February Update – Performing to your capability and how Physiological testing may help

As promised, my once a month view of the world. On my easy sessions I listen to a lot of podcasts and let the miles pass by trying to gain some knowledge or getting to hear different view points when something triggers in my mind that says “this is good, I need to pass this information on to our athletes” or we are out training when we discuss a point and I think the same. You can’t really plan these things….but this months comes from  a mixed bag of results from generally run races that have happened over the last few weeks.

Some of the things I say I might hit a nerve with some of you, or at least create some thought provoking. It’s not about pointing out any person, because we all have different levels of experience and are differing stages on the journey.

For many, we are 3-4 months down the line into training from the end of last season. This is the 1st week of some improving weather and being able to get out on the bikes comfortably, and it starts to feel like the Tri Season is finally starting to get nearer. Understandably we want to test some of our fitness, the easiest thing to do is a run race. On an importance scale I’d say these races are a 5/10. Not that important, but it does give you a feel for how your athlete is progressing and well they are absorbing the training and progressing. How relevant is a 10k run versus the last 10 miles of an IM? Not that important….but you aren’t running a 3hr IM run split if you can’t go well and truly under 40 mins in a 10k. FACT.

As I said, we had a mix of results from the weekend. Some athletes nailed it. Went exactly what they are capable of doing. At Wrexham Phil & Zoe were at the 10 mile mark watching. Athletes that looked like they were down & out absolutely on the rivet (sorry Joe!) but somehow pulled it off in those very last 3 miles and took over 30 secs out of the group they were running with. Perfectly executed, the data says they were on the limit the whole way round and you couldn’t have asked for anymore. If you look at the training, consistent every week, practically hitting 99% of what is set. When its time to go hard, whether in training or at a race, they are present, they are willing and nothing side tracks them from it. When you cheer them, you just get a distant stare back. Its about all they can muster.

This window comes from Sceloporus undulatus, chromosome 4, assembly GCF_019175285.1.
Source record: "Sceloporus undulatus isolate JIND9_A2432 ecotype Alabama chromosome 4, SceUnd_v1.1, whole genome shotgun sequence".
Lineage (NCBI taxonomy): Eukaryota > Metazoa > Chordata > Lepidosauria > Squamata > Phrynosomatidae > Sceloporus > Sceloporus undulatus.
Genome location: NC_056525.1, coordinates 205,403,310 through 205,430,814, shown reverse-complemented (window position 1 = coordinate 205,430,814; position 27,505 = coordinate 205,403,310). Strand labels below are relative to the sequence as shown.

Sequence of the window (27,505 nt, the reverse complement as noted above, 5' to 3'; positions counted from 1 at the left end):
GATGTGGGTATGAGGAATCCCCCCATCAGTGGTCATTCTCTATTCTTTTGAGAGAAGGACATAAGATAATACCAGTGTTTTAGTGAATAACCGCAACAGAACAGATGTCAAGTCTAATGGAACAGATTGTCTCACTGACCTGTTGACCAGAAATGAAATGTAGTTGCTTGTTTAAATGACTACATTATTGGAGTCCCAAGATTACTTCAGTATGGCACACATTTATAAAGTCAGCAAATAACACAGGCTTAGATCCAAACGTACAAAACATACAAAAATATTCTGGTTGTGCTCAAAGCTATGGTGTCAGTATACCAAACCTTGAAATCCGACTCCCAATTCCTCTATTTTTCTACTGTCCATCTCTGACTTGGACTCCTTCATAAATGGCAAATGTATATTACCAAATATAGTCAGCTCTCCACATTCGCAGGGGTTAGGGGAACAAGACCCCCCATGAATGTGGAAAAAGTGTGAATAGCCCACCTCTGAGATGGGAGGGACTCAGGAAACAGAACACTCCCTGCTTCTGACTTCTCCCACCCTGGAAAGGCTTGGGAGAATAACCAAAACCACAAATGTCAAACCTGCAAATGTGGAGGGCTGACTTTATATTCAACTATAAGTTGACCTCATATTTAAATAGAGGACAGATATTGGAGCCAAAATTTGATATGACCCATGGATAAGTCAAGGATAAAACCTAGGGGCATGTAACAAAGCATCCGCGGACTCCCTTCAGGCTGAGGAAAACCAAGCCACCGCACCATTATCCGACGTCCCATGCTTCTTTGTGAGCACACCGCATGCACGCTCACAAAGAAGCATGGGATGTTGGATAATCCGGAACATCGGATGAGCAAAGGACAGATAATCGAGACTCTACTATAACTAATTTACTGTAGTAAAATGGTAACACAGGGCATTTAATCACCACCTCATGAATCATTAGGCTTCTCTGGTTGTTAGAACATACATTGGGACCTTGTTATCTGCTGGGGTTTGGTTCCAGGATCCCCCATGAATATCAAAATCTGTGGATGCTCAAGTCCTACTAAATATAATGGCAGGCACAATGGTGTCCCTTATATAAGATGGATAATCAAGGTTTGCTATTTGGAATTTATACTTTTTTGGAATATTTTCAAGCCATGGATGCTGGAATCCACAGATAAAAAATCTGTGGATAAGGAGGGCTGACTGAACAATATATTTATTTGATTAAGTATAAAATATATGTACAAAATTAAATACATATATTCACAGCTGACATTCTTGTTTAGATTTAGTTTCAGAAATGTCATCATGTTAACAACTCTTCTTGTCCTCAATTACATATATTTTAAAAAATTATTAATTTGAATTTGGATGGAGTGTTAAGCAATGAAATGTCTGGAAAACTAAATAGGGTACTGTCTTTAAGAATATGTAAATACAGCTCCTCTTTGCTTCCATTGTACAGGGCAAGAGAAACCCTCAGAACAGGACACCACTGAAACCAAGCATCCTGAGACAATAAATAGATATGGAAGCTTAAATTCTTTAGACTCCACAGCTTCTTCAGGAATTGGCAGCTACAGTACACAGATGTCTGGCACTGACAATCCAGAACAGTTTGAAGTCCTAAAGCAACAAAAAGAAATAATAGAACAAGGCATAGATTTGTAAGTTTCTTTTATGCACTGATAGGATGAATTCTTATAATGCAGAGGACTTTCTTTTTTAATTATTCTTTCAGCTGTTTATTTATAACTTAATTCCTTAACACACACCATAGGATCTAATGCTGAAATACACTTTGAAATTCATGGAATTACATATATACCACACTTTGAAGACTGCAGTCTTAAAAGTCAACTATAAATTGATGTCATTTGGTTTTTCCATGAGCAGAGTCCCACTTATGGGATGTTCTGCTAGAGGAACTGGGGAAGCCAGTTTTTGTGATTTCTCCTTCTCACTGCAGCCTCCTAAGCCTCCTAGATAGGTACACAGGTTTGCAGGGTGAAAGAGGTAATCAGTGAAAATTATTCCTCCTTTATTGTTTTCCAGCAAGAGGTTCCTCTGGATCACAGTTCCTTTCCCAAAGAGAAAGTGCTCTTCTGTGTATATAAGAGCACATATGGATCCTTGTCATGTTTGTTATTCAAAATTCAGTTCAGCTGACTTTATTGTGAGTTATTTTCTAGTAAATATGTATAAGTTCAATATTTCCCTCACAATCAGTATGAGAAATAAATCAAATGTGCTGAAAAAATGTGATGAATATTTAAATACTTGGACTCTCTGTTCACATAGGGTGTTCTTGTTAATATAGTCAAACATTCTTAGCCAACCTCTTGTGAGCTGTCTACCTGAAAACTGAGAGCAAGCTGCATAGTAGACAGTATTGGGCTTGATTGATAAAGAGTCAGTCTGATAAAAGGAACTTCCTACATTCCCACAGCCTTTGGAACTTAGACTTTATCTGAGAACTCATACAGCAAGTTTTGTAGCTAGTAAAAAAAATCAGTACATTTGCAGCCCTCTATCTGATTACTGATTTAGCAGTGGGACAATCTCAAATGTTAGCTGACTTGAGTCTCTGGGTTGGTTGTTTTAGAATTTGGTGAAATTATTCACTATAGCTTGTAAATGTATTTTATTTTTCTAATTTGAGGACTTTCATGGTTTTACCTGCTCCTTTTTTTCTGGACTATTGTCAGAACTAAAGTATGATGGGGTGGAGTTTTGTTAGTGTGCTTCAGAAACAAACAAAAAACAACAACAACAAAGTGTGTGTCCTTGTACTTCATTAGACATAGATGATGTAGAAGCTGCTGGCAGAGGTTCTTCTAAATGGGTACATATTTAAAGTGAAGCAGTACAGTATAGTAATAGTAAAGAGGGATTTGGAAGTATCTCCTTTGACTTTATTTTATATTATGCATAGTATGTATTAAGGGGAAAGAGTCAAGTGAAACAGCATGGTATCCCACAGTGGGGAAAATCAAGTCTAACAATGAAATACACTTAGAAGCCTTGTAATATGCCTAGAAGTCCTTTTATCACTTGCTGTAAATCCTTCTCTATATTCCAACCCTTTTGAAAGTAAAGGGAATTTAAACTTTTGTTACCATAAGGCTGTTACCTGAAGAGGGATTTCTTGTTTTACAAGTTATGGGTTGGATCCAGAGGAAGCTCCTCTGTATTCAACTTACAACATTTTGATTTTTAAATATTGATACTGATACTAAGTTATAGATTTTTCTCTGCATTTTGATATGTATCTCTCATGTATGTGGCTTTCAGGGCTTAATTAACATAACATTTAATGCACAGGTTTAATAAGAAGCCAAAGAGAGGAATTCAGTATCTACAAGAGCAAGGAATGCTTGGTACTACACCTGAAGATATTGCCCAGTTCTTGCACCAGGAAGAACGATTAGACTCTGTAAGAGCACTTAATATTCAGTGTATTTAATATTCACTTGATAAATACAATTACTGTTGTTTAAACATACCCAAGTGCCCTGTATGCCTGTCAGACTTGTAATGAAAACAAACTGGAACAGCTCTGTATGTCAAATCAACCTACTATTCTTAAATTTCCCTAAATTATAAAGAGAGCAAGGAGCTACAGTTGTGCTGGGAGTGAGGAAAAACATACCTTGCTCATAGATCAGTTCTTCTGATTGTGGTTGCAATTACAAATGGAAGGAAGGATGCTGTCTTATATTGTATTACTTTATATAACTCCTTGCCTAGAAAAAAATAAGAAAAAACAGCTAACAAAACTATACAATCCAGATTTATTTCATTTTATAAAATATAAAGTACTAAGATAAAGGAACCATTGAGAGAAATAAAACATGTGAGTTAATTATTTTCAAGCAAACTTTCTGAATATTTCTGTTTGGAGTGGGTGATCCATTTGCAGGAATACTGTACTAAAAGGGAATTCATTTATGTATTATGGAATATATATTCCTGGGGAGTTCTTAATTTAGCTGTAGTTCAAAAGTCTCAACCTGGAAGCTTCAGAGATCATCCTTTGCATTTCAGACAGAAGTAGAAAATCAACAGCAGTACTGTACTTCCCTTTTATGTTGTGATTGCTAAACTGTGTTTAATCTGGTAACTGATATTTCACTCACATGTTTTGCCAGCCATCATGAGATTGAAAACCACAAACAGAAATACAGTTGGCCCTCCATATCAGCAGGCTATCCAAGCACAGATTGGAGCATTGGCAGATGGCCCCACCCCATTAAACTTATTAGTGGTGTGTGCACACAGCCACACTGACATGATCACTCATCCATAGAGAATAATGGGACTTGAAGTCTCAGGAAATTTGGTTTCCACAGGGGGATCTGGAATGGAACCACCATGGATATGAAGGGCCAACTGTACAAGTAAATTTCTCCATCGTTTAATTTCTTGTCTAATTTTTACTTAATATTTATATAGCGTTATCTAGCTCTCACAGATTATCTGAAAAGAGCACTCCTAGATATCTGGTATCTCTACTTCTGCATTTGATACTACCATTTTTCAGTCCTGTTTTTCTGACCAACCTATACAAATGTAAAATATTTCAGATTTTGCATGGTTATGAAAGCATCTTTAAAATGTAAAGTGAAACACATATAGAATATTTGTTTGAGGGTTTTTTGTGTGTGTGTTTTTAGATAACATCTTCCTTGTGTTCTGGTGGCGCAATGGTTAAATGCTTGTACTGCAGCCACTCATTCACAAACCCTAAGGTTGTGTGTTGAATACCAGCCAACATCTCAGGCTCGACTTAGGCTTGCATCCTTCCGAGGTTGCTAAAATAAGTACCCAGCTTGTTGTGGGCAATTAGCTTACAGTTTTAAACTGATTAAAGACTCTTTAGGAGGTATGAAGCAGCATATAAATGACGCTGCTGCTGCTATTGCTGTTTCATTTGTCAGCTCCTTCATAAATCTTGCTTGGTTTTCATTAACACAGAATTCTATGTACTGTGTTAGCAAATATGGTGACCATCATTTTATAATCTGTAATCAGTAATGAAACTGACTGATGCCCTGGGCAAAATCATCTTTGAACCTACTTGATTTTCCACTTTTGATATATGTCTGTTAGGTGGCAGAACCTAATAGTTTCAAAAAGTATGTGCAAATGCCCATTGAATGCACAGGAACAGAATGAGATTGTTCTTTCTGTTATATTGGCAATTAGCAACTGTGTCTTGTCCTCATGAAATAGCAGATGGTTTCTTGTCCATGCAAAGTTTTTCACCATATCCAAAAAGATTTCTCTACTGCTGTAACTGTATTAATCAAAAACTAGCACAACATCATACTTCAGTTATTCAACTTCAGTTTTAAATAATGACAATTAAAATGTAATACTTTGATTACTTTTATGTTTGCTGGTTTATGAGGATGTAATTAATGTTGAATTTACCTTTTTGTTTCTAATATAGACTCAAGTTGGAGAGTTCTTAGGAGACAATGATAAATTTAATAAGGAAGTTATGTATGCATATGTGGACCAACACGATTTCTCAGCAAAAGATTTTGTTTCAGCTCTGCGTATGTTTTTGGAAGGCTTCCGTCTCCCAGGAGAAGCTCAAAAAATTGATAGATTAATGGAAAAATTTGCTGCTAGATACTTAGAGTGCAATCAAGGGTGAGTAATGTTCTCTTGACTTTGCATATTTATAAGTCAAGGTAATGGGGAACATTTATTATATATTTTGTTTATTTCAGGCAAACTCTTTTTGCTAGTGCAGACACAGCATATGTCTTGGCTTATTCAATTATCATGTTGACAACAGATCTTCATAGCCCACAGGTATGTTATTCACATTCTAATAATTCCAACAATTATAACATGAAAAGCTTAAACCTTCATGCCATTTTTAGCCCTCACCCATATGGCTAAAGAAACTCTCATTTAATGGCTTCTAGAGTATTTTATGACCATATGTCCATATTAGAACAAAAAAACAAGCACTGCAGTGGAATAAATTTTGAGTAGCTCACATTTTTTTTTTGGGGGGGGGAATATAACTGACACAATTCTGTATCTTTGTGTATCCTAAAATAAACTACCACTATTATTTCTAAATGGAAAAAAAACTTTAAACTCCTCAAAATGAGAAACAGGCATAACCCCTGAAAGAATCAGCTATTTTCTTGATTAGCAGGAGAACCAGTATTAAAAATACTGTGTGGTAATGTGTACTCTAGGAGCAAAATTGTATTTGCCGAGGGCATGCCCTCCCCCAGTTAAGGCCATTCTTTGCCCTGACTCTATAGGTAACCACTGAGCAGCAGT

Now not everybody is either fit enough or can get themselves into this zone, but we all should be aiming to improve on this. It may take many years to develop this ability and some races may be better than others, but wherever you are there are things you can do to help so speak to your coach, and be honest about where you think you can improve.

Here are a couple of things that went wrong at the weekend…

1. Training inconsistent / just not done the mileage – Expectaion higher than reality. Half marathons are tough, and you will be caught out. Be honest with yourself if this was you. You still have a chance to turn things around before the Triathlon race season

2. Hard is Hard. And some athletes were probably at 80% of their capability. You are still learning this game. It will take time to bring your mental game up to the level of your physical ability. Opening your mind to what is possible is one of the hardest things to overcome.

3. Nutrition in lead up / Race Plan – Racing at 95% for 75-90 mins is Carb hungry, you are guzzling it like there is no tomorrow, and there is a chance you will have to top it up to get to the finish. LCHF diets are very hard to get right and perform at this stuff. But you still need to get carb load in days leading up to and on race morning. Eating a bit of fat/protein 4 hrs before your race is not enough to get through this race. Whilst not claiming to be a nutrition expert in any way what so ever, I think the strategy works for easy training in the morning to help become more efficient at fat burning but you have to be very good at it, to do run a half marathon in this state. 

4. Starting too fast / Pace judgement and awareness. In the world of gadgets and paces / powers. There are a lot of athletes that do not know RPE 1-10. It takes a watch to tell them, and this can change day by day based on how you feel. Getting a better understanding of how you are feeling will really help you, especially in longer races. You can lose a hell of a lot of time in the last few miles of a 70.3 / Ironman when you’ve started too fast.

If any of this hits home, then let me tell you. It applies to every single one of us to some degree. Some might be further down the line than others, but you can always improve on something.

Which brings me on nicely to Physiological Testing. Whilst Training peaks does a nice job of estimating training zones based on certain testing criteria, everybody is individual with how to train to maximise their return. The most accurate way to do this is Physiological Testing to measure blood lactate / gas analysis and therefore metabolic rate at certain speeds or power and Vo2 max. The next level of individual training is to go through this process and from time to time be retested and ensure we are heading in the right direction. It links very nicely with the above, we will start to know what paces and powers we should be able to achieve and really dial in how we best get ourselves ready for racing. We have teamed up with a number of places that will be able to do this for us and should be available in the next 2-3 weeks. If interested, please get in start to get in touch with your coaches….

Stando

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